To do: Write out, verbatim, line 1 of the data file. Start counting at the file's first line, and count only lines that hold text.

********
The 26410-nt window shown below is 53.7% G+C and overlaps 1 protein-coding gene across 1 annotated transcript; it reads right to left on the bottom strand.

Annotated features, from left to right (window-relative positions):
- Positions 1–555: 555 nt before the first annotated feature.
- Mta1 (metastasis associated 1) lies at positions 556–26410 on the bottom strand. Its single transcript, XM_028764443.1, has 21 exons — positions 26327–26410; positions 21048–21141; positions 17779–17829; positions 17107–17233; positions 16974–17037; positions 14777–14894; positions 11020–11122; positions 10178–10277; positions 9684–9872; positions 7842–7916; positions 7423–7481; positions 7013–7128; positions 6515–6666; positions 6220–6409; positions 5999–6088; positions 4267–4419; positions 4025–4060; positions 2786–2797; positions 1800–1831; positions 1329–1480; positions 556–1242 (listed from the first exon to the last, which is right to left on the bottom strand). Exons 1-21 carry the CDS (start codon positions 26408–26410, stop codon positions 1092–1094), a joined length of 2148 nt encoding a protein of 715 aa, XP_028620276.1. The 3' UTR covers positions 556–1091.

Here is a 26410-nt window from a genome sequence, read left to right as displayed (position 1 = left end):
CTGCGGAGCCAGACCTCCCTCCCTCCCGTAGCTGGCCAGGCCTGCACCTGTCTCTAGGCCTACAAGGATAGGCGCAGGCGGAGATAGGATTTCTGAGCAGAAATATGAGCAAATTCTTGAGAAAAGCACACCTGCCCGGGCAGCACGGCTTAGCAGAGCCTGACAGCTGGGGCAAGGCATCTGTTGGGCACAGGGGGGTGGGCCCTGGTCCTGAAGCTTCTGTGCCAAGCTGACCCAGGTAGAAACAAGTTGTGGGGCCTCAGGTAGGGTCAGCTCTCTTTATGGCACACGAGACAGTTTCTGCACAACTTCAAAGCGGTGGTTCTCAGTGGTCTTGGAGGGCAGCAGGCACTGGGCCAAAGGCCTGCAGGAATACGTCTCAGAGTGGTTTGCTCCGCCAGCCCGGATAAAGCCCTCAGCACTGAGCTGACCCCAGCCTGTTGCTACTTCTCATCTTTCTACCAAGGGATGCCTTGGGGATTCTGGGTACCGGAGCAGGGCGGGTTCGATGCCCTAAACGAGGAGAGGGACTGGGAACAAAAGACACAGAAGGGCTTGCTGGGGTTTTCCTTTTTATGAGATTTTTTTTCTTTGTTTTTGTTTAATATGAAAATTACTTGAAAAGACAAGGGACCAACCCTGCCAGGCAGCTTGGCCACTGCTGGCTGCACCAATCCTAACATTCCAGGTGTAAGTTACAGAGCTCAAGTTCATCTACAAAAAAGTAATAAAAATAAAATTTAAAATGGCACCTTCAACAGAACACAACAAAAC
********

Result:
The 26410-nt window shown below is 53.7% G+C and overlaps 1 protein-coding gene across 1 annotated transcript; it reads right to left on the bottom strand.